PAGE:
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How This MLB Baseball Player Got Broadway’s Adam Pascal and All-Star Josh Bell to Collaborate on a Musical Theatre Album

4 min read
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How This MLB Baseball Player Got Broadway’s Adam Pascal and All-Star Josh Bell to Collaborate on a Musical Theatre Album

Steven Brault may be the pitcher of the Pittsburgh Pirates, but his theatre background takes center stage on his new album A Pitch at Broadway.

Whether it’s onstage or on the pitcher’s mound, Steven Brault is no stranger to performing. As a former vocal performance major at Regis University and current pitcher for the Pittsburgh Pirates, Brault has the unique distinction of being the only major league baseball player who has also released a musical theatre album. Titled A Pitch at Broadway, the album was released in the spring, and on June 30—the day MLB launches spring training—Brault and the members of the Broadway cast of Hadestown released new music videos of “Wait for Me” and an Anaïs Mitchell version of “Take Me Out to the Ball Game.”

Being able to balance his love of being onstage and being on the mound was what attracted Brault to Regis in the first place. “My music director and my head coach sat down together…we basically hashed out how it would work,” Brault explains. “It was the only school that would let me play baseball and do my music major.”

While most players use the off-season to recharge and relax, Brault headed into the studio to record his first album, full of his favorite showtunes. He looked to childhood heroes, old school favorites, and the newer canon of modern musicals like Hadestown, Dear Evan Hansen, and Waitress for inspiration when constructing the track list. He started by making a list with music producer Loren Harriet of all his favorites. “We got probably 50 or 60 songs,” he says, “Just whittled it down through the season.” The last addition was “You’ll Never Walk Alone” from Carousel. “That song has a good message and a lot of impact and we got to do that with Stand up to Cancer…we had 17 cancer survivors come in and sing on the track.”

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Brault had one specific performer at the top of his list when considering guests for the album: Adam Pascal. “He was one of my favorite singers when I was younger,” Brault explained. “I loved Rent. His performance of ‘Pity the Child’ in the Chess concert is one of the best single live performances of all time, in my opinion.” He decided to reach out and ask if he wanted to collaborate, and Pascal said yes. “One of my favorite parts of recording this whole thing was getting to work with him in the studio, it was awesome.”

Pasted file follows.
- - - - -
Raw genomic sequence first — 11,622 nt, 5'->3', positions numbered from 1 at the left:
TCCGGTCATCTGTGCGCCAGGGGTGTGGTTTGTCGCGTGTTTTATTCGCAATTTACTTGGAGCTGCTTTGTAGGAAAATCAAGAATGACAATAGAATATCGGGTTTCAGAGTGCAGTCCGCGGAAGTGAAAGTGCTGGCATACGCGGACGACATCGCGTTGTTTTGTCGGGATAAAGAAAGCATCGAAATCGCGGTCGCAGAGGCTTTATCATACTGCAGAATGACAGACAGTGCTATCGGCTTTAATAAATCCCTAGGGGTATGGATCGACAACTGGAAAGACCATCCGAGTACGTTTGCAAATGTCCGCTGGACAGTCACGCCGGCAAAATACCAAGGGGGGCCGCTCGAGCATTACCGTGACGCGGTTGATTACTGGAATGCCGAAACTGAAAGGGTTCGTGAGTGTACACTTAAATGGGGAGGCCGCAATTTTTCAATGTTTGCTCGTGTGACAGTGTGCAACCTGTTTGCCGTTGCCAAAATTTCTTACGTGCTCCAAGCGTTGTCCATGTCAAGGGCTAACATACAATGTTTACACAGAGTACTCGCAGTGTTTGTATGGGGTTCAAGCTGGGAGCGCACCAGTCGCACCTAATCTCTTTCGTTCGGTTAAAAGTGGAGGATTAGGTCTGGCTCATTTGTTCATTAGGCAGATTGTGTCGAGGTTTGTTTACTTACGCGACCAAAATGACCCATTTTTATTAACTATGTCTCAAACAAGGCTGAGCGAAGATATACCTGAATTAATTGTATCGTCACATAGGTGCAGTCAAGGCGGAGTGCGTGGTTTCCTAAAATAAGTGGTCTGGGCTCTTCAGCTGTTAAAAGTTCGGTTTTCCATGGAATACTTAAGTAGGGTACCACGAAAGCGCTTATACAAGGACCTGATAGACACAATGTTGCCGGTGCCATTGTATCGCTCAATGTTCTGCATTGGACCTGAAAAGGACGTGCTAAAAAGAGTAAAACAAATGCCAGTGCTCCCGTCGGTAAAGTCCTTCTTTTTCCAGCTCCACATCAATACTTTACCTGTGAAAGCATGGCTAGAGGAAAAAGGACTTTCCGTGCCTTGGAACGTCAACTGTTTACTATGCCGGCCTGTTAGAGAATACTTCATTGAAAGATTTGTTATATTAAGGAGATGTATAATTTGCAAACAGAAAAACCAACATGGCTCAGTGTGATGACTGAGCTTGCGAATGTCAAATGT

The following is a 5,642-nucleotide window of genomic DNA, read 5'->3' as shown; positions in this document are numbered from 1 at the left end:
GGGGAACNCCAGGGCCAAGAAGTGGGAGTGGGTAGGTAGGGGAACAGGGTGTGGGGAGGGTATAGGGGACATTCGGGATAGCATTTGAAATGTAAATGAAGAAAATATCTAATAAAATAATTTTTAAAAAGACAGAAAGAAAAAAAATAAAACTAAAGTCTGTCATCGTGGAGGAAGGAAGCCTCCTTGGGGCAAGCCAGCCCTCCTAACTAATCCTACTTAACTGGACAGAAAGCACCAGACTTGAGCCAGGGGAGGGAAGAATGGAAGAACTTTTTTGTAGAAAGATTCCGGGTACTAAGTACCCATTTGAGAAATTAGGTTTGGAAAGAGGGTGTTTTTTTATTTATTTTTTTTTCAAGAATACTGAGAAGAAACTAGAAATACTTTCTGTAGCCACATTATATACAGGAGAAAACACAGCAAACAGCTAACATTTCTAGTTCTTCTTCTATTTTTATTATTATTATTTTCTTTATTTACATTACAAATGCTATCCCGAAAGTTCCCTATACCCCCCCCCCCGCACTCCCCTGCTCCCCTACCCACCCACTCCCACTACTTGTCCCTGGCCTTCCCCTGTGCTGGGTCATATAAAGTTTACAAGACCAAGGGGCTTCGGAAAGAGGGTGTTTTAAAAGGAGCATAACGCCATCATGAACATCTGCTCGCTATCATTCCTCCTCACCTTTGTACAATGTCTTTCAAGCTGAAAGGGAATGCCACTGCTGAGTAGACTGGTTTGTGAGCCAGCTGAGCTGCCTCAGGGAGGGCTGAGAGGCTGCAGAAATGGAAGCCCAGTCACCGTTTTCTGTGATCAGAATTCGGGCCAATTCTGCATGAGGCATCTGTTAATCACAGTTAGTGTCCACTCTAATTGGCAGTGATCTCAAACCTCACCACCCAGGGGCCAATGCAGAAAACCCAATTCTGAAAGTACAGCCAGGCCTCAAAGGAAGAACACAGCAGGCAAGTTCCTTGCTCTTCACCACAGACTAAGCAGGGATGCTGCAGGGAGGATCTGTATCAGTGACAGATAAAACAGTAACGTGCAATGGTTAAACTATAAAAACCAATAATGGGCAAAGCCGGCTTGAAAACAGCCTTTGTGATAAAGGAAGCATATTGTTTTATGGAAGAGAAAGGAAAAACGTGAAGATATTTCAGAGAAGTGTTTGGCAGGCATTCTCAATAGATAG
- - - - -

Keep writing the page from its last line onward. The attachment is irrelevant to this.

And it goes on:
At first glance, theatre and baseball don’t seem to have much in common, but Brault thinks there’s more than meets the eye. “It’s the same idea,” he says. “The spotlight is on you and can you perform when the spotlight is on you? It’s a different avenue of competitive performance.” One difference Brault sees is who you’re competing against. “Onstage, you’re competing against yourself. You’re trying to do better than the night before. That one thing you messed up, you’re going to nail it tonight. All of the people in the audience are paying to watch you do something well.” Baseball is a whole different animal. “Half our games…we’re standing in front of thousands of people who actively want us to fail,” He says, referring to the fact that half of baseball’s 162 games are not played at a team’s home ballpark. “That’s a different kind of pressure.”

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When it comes to uniting baseball and theatre, Brault has done his part by bringing the Pirates’ All-Star first baseman, Josh Bell, on board to perform on the album. “We were doing a spoken word thing from Hadestown, and I was like, ‘You know who’s got a great voice? Josh. It’s super low pitched and it’s got some gravelly kind of tenor to it,” He explains. “So I texted him…he responded back immediately like, ‘Hell yeah, I would love to do that.””

Is he the only lover of showtunes in MLB? “There are some Broadway fans in baseball, they aren’t completely separate entities,” He says. “If I could get people to pen up to trying some Broadway or get some Broadway fans interested in baseball, I’ll be stoked.” On the subject of theatre-baseball collaborations, Brault is in favor: “Who doesn’t love a crossover episode, right?”

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